Thursday, October 18, 2012

The Less You Know, The Better The Elevator Pitch

Yesterday I participated as a panel judge in reviewing the 2 minute elevator pitches / door openers of a 35 member presales team. The panel was the VP of Sales, VP and Director of Marketing, and me. The scenario was that you suddenly get two minutes alone (anywhere – cafeteria, lobby, elevator) with a relatively senior executive of a company that you have been working with. How do you make that executive curious enough about what you are doing, or what you have learnt, in just two minutes? Curious enough that they will grant you more time or another meeting?

The exercise is useful because it teaches you to condense your thoughts into less than two minutes and get a high level summary that may provoke or challenge the executive. This actual situation doesn’t happen as often as marketers  or sales trainers would believe, but it certainly does happen. (I once got 60 seconds with Bill Gates in an elevator!)

What was interesting is that there were two classes of people who excelled in this situation. The first type was exactly what you expect – the seasoned SE who is used to rapidly translating technology into key business issues and then clearly communicate. The second type – was the people in the audience who knew the least about the technology! Really! The sales operations staff and two new hires gave an awesome pitch. Why? Because they didn’t commit any of these “elevator” crimes.

1.       Taking one minute to get to the point. (that’s 50% of your time)

2.       Using techno-speak and jargon and acronyms.

3.       Failing to talk about current/future issues.

4.       Neglecting some vision phrase like ‘suppose’, ‘imagine’, or “what if?’

5.       Having so many points there was no focus

6.       Not asking any questions

7.       Failing to have a call to action at the end.

So let’s be positive instead. Next time you are asked to give an elevator pitch – give it the shaft. No executive wants to hear who you are and what you do – they want to know how you can help them and maybe learn something new. So, instead

1.       Bottom Line Up Front after the basic pleasantries.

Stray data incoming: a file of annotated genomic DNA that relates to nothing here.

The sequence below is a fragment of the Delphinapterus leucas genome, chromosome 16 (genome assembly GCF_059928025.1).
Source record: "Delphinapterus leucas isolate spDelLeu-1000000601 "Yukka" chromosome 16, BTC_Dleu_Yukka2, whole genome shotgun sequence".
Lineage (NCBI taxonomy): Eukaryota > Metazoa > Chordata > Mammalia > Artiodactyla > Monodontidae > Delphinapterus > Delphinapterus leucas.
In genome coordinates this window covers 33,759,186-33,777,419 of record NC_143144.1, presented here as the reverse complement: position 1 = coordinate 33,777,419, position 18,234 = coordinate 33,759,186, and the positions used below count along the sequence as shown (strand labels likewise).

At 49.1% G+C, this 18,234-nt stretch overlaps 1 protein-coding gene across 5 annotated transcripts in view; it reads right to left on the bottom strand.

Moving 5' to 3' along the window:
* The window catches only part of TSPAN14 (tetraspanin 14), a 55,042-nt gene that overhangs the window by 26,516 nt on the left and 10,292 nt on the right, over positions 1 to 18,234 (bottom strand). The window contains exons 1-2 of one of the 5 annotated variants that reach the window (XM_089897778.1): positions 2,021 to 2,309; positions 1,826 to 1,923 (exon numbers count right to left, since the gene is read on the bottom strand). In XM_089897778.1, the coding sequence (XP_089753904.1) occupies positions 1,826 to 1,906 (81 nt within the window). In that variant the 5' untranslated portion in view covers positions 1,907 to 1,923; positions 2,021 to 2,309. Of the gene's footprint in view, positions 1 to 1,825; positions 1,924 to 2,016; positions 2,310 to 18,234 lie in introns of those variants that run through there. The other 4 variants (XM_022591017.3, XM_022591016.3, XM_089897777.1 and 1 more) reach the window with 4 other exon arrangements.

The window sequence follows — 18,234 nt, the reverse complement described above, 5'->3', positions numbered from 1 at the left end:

2.       Speak clearly and concisely.

3.       Lay out the pain statement. But don’t overdo it.

4.       Help the exec imagine the future with the pain fixed.

5.       Single point, single focus

6.       Ask at least one question.

7.       Ask for a next step.

Is that a lot for two minutes? No. When you plan ahead you may even have 30 seconds left over. Give it a try.

Tuesday, October 2, 2012

A Critique Of A Fidelity Investments Webcast

This morning I sat through a 60 minute webcast, sponsored by Fidelity Investments, titled “Fidelity Bond Investing Beyond Yield: A Deeper Dive Webinar!”

The webcast was driven by two Fidelity Vice presidents – Richard Carter and Jay Schwartzberg - and was essentially a demo of how to use their Bond Investing Tool, with some interesting market commentary thrown in.

Here’s the bottom line – Richard and Jay are obviously two very well-spoken and knowledgeable individuals, who were badly let down by their demo and visuals. I’m picking on them as the “web-demo crimes” they committed are very common and can be easily avoided. In no particular order –

1.       I’ve no idea what Jay & Richard look like as there was no introductory slide that had a photo of them. So I’m left listening to two (admittedly pleasant) voices drifting out of my speakers.

2.       They decided to cover four main points in 45 minutes. Too much!

3.       Almost every slide was packed and tough to read. When you use a screen shot it should be clearly visible and use up as much of the slide as possible. Their shots were fuzzy and marooned in the middle of the screen.

4.       The “demo” was a tour of the features of the online tool. It consisted of “and if .. and if.. then …” It was very navigational with lots of talk about click and drop-downs. They would have been better off telling a story around the tool. “Imagine you are Billy The Bond Investor, and you have a problem because you want to create a municipal bond portfolio/ re-invest cash from a maturing bond.” etc.

5.       On that same topic, there wasn’t a roadmap introduced to explain what was going to happen – it was just screen after screen after screen – a recipe to encourage the audience to become lost.

6.       Each slide had the Fidelity logo , a brand symbol and text splashed over the bottom of it. As well as being annoying (I know it’s Fidelity Investments!!) it interfered with diagrams and text on several slides. Designing around that green swoosh has to be tricky.

7.       On the positive side, a couple of times when they really drilled down on a screen, they “exploded” just a part of a screen to provide context – of course it was fuzzy.

8.       Their final slide was (sorry) a little amateur and way too busy. You can see it on the right here >>

There is text outside the cube, an acronym (HNW), covered text, bullet points and too many points.

9.       I had no idea what their residual message was. Which is three days from now if there is only one thing I remember what would it be? I bet if you asked 100 people watching you would get more than 50 answers.

A classic example of two fine presenters (I bet they would be very engaging face-to-face) getting buried with a poorly designing demo/presentation. Don’t commit these crimes!!

(Disclaimer >> Fidelity is not a client of mine - I am a client of theirs)

For a more positive list of great things to do in a webcast read this.